For the past decade, the South African smartphone landscape has been dominated by two specific players – Samsung and Apple. That’s no longer the case, however, with Chinese company Huawei a firm fixture when it comes to local market share in recent years.
2018 in particular is shaping up nicely for Huawei Mobile, with the company surpassing Apple and securing second spot among all manufacturers for smartphone shipments during Q2 2018, according to IDC.
The manufacturer has been able to achieve a similar feat locally as well, with Huawei claiming the number two spot in the smartphone market for GfK‘s report for June 2018.
How did a company on the fringes of the smartphone market a little over five years ago become a major player today?
We recently participated in a media roundtable at the firm’s Johannesburg offices to discuss the recent success and strategy moving forward with Huawei consumer business group general manager, Zhao Likun.
Leading the charge for Huawei was a pair of smartphones – the P20 and P20 Pro. These devices were unveiled to the world in late-March this year, and two weeks later were available for purchase in South Africa.
That’s the quickest turnaround time that Huawei has managed for SA to date, and is in my opinion a big reason why both devices have sold so well.
Globally for example, in the four months following their debut, Huawei sold nine million P20 series smartphones, with 50% of users said to be female, pointed out Likun.
While Huawei did not mention the precise numbers for SA, the pair of devices are clearly having an impact, with a reported Year-on-Year sales growth of 100 percent compared to their predecessor phones.
This has seen Huawei’s local market share for Q2 in 2018 increase to 14.5 percent from nine percent last year.
Along with coveted hardware, Huawei has stated its intent to invest heavily with regards to its local efforts, explains Likun.
The warehouse that the company said it was building around the time of the P20 series launch will be coming to fruition shortly, with Likun adding that construction should be done at the end of August, and operations are planned to kick off shortly thereafter.
The introduction of a warehouse not only means more hardware will be coming into the country, it also has a positive impact on the level of after sales service that the company can provide.
This is also coupled with a partnership announced with Vodacom in July, enthuses Likun, where better after-sales offerings are said to be in the offing.
Looking at the retail space, which Huawei explains is a vital category, the focus is on experience.
As such, Likun adds that we probably won’t be seeing any new Huawei-branded stores popping up, but rather an improvement on the existing Experience stores in Johannesburg and Cape Town.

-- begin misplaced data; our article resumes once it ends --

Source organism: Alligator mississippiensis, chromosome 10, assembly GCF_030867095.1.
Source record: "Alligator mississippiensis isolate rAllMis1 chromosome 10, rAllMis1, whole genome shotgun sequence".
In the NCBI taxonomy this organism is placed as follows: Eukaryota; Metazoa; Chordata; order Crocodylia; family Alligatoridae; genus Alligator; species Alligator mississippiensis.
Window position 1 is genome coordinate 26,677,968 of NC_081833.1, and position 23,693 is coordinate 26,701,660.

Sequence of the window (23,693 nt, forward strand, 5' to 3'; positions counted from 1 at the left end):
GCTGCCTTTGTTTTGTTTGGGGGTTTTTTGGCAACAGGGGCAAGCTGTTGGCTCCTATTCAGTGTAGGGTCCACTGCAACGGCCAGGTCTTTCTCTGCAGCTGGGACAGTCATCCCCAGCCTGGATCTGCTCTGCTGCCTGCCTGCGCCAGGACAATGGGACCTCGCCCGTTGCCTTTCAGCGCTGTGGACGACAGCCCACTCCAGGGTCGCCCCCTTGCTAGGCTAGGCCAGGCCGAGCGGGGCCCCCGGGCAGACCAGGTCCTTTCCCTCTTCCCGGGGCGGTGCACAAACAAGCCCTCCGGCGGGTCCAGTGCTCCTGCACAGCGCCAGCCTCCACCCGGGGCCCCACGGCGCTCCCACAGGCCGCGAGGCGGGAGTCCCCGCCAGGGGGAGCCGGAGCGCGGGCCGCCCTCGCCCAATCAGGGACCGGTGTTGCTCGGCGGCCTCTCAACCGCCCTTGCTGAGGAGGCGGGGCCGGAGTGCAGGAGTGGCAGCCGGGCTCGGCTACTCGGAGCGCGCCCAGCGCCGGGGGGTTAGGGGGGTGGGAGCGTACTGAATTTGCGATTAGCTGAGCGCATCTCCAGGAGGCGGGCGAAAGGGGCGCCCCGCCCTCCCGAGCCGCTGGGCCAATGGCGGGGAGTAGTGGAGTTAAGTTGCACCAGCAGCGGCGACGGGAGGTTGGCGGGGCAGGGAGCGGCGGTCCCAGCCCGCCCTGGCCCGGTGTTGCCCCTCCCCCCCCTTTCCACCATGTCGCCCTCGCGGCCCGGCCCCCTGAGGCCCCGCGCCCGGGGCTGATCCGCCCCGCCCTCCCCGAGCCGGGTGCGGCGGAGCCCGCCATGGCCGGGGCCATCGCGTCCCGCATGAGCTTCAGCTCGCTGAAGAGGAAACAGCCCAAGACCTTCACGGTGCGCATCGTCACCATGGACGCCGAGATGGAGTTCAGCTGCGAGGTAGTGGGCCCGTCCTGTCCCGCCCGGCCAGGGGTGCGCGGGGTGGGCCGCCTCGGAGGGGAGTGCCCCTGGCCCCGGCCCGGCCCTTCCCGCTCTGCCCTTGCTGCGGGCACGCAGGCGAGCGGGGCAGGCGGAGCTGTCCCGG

Furthermore the Huawei GM says the South Africa retail space is heavily dominated by operators, as consumers often like to purchase their contracts from said operators. As such, there isn’t much need to create more dedicated retail spaces, but rather focus on the after-sales aspect of the company.
Huawei doubling down on its local efforts is good news for consumers, but what about how the company will ensure it continues to have momentum for the rest of the year.
In that regard, Likun highlighted a few upcoming plans and events that Huawei has in store.
The first is the rollout of its GPU Turbo update, which aims to improve the graphics performance of select devices and deliver a better mobile gaming experience.
Likun says Huawei Mobile South Africa is currently testing the update on specific devices, and the rollout is set to begin in phases later this month until the end of the year.
The next noteworthy event for Huawei is IFA 2018, where the company is primed to unveil the successor to the Kirin 970 “Mobile AI” chipset.
Likun did not go into detail about what the CPU will be packing, or indeed how it has improved on the AI functionality of its predecessor, but did add that it will feature in the next Mate series flagship phone.
No release date has been mentioned for that device, but Huawei will likely unveil it in October this year.
Along with a new flagship phone for the second half of 2018, Likun says more fitness-focused wearables in the form of smartwatches and smartbands will be landing locally too.
Watch this space
2018 has already proved a fruitful year for Huawei, and the company has plans to keep the momentum going for the rest of the year, but 2019 could be an even more significant year.
We’re set to see a 5G-enabled device arrive from Huawei, one that Likun says will be coming to SA, along with the rollout of 5G technologies in greater degrees.
This Likun says is an essential building block in the IoT ecosystem that Huawei envisages.
When asked whether the company has grander plans for the local smartphone landscape, Likun believes that Huawei can close the gap and overtake Samsung (currently in top spot) within the next two years.
It should be interesting to see if they can continue to keep Apple at bay and target Samsung’s throne next.